For example, just a few weeks ago an adult man was killed in an electric scooter accident. According to a local news article, the fatal crash happened on a Tuesday evening just after 5 PM. Police say that the man was riding a stand-up electric scooter southbound in the dedicated bicycle lane on the east side of the road. A vehicle was exiting a parking lot and preparing to turn north. As the car turned, the scooter tried to stop, but the man was ejected over the handlebars of the scooter and then got stuck under the car. Medics rushed the man to the hospital, but he, unfortunately, died from his injuries. The full investigation of the accident is ongoing.

This accident—one of many electric scooter accidents over the past year—raises some questions about the safety of electric scooters. Maryland residents who are thinking about riding a scooter must make sure to follow all safety rules and regulations and drive them properly. Maryland State law regulates these scooters under the same code that regulates standard bicycles, meaning they must be operated on the road (not sidewalks) and follow all traffic laws. These laws include, but are not limited to, stopping at stop signs, obeying traffic signals, riding in the direction of traffic, and yielding to other vehicles and pedestrians. Like bikes, they are expected to be ridden in bike lanes when applicable. For maximum safety, riders should avoid busy roads and choose routes with low traffic, even if it makes the ride a bit longer. Additionally, riders should always wear a properly fitting helmet and refrain from wearing earbuds or headphones while driving. Following these guidelines can help prevent tragic scooter accidents from occurring, but in the case that they do, riders should make sure to call a personal injury attorney right away to learn about their legal rights and options in the aftermath.

A wrongful death claim is a claim brought after a person’s death that was caused by a defendant’s wrongful act. Under Maryland’s Wrongful Death Act, a family member may be able to recover financial compensation due to their family member’s untimely death. A wrongful death claim is meant to compensate grieving family members, allowing them to recover for acts that would have entitled the decedent to recover compensation if they had survived.

A Maryland wrongful death claim is generally filed by a primary beneficiary. Spouses, parents, and children are considered “primary” plaintiffs under the Act. In a case where the decedent has no spouse, parent, or child, a wrongful death claim may be filed by another person who was substantially dependent upon the decedent and was related to the deceased person by blood or by marriage. These plaintiffs are considered secondary beneficiaries, which is why they can only recover if no primary beneficiary exists. Only one wrongful death claim can be filed based on the death of one decedent. Normally, the wrongful death claim must be filed within three years of the death of the decedent.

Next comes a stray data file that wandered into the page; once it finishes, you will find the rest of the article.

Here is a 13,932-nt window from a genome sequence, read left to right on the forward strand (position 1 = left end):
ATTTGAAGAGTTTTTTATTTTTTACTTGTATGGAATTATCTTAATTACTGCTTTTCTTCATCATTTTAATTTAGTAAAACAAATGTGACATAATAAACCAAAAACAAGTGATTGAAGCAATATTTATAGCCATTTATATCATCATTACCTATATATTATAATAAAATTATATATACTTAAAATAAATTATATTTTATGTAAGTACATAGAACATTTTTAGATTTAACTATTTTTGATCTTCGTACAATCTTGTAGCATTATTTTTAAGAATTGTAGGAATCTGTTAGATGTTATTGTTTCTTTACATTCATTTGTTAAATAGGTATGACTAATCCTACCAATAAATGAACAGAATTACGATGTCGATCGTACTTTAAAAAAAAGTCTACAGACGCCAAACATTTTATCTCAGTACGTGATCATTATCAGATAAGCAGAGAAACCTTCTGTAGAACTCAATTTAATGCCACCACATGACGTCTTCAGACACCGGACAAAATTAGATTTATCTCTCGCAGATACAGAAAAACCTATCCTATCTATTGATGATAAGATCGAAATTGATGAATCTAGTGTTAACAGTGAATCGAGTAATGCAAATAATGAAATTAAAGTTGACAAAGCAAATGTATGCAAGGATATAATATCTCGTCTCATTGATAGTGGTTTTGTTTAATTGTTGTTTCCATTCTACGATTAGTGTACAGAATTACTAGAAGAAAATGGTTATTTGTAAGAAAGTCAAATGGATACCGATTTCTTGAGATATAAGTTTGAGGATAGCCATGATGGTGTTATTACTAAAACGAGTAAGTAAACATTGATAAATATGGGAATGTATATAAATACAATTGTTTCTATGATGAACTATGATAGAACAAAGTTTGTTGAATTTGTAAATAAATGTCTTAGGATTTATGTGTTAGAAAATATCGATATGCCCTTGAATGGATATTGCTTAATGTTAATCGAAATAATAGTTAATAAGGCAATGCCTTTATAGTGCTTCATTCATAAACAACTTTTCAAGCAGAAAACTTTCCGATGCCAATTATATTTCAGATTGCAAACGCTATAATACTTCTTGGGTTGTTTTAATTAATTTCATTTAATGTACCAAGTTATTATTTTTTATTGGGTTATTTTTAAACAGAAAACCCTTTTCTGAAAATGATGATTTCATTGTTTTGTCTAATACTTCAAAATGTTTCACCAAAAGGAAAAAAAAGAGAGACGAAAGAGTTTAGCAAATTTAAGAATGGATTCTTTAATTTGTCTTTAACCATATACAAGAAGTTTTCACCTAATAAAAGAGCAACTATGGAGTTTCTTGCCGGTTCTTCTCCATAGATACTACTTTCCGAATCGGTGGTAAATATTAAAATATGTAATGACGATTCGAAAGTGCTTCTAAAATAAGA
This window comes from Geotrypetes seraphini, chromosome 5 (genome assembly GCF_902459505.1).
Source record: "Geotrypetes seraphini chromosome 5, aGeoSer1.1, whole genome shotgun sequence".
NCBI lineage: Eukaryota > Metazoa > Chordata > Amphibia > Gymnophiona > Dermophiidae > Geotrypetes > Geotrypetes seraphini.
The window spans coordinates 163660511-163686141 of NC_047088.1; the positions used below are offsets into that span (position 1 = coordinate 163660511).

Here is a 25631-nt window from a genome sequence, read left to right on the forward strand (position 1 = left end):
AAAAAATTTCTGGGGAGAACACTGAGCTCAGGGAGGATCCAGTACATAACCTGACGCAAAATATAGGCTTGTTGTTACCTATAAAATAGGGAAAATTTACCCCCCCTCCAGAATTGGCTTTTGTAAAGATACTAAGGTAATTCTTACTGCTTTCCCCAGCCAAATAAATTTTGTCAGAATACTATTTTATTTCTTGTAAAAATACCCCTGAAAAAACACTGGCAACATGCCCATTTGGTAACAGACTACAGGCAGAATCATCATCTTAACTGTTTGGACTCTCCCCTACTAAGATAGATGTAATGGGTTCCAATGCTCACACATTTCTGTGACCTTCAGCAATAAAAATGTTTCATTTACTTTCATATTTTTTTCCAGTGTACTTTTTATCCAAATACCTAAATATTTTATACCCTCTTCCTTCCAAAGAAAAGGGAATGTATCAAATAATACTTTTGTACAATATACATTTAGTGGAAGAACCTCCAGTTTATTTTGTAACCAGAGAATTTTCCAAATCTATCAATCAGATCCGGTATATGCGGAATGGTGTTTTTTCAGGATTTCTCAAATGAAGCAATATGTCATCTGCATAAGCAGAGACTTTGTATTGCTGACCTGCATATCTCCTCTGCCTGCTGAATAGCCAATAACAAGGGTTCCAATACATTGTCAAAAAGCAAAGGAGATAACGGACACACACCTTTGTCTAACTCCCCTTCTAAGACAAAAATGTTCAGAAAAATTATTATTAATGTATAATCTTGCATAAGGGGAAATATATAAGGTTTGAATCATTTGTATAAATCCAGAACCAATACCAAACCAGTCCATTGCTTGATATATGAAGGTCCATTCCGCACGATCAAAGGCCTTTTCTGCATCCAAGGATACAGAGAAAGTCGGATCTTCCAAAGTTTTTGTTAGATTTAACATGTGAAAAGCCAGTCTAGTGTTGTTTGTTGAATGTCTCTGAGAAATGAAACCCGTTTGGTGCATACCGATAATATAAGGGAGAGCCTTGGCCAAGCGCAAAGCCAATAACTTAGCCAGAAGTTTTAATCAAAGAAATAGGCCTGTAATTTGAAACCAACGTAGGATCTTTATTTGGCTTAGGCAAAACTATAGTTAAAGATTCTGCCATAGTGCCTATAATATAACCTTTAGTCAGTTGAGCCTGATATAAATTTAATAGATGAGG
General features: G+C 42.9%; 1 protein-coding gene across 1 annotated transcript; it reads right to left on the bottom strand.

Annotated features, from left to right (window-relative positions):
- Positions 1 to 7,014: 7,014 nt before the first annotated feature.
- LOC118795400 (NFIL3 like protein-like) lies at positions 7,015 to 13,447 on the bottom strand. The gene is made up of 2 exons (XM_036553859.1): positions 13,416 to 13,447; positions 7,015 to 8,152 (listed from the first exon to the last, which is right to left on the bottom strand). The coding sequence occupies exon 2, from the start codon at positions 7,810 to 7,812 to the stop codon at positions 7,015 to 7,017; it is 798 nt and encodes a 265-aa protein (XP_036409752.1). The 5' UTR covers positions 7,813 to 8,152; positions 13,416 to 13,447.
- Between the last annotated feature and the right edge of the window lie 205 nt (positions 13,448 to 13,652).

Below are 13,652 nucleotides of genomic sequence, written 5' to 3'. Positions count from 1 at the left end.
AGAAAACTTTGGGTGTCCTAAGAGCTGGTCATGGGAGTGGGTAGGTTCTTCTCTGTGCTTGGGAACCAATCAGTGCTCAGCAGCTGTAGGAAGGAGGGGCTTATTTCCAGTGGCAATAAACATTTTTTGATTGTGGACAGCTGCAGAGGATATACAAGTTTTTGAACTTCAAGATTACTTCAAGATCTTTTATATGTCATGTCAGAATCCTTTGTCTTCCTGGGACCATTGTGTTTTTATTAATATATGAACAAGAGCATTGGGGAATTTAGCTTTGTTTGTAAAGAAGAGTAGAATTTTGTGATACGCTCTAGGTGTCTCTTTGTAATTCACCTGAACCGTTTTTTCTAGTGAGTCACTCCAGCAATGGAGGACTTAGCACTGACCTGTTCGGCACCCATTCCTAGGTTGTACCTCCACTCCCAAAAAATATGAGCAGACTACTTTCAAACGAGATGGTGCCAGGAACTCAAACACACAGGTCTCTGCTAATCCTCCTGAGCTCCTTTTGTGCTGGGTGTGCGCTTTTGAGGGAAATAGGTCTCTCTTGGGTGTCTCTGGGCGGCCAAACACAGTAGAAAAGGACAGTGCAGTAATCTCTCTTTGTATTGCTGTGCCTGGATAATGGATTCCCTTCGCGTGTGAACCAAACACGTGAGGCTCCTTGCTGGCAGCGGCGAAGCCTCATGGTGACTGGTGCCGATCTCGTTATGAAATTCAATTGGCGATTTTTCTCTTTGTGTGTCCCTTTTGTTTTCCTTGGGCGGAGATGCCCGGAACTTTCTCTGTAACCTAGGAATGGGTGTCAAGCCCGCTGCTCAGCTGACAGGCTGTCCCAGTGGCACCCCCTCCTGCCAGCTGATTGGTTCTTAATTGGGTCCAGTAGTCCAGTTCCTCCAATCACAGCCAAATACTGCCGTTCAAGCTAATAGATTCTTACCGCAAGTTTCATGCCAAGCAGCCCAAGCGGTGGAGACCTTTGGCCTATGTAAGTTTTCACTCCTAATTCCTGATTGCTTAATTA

In a wrongful death case, a defendant can, and often will, argue that the decedent is partially at fault for their death. Because Maryland follows the doctrine of contributory negligence, a plaintiff may be barred from recovering altogether in a wrongful death case if the decedent is found to have been partially responsible for their death.

Electric scooters have popped up in cities across the U.S. over the past few years. Several electric scooter rental companies operate in Maryland. However, concerns and confusion over electric scooter laws, insurance policies, and liability have also been flagged. These issues may affect those who have been injured in Maryland scooter accidents in the state.

A Consumer Reports survey found that electric scooter riders were confused about whether to ride e-scooters on streets or on sidewalks, and 27 percent were not sure of the traffic laws they should follow. Although generally riders are supposed to ride in the street, many streets are not built to accommodate them, and it can be dangerous. There is also a question of whether scooters are covered under the insurance policies of the rider and/or the injured person. Electric scooters typically are not covered under auto insurance policies, though they may be able to be added to auto policies or other insurance policies. Maryland enacted MD HB748 in April 2019, establishing that a low-speed electric scooter is considered equivalent to a bicycle under the Maryland Vehicle Law. The scooter must meet the state’s definition, including only being capable of operating at a speed of up to 20 miles per hour.

Severe Eye Injuries Seen in E-Scooter Emergency Rooms Visits

A small study from the University of California San Diego reviewed instances of facial injuries caused by electronic scooter accidents over the course of a year. According to one news source, the rates of hospitalization and surgery were high among such cases. The researchers involved in the study were surprised by “both the severity and incidence of the injuries.” After an e-scooter accident, over 90% of the patients had facial fractures, and 24% needed surgery. About 75% of the patients required to be hospitalized. About 20% had intracranial hemorrhage, or bleeding beneath the skull. Injuries included eyelid lacerations and retinal hemorrhage. None of the patients had been wearing helmets.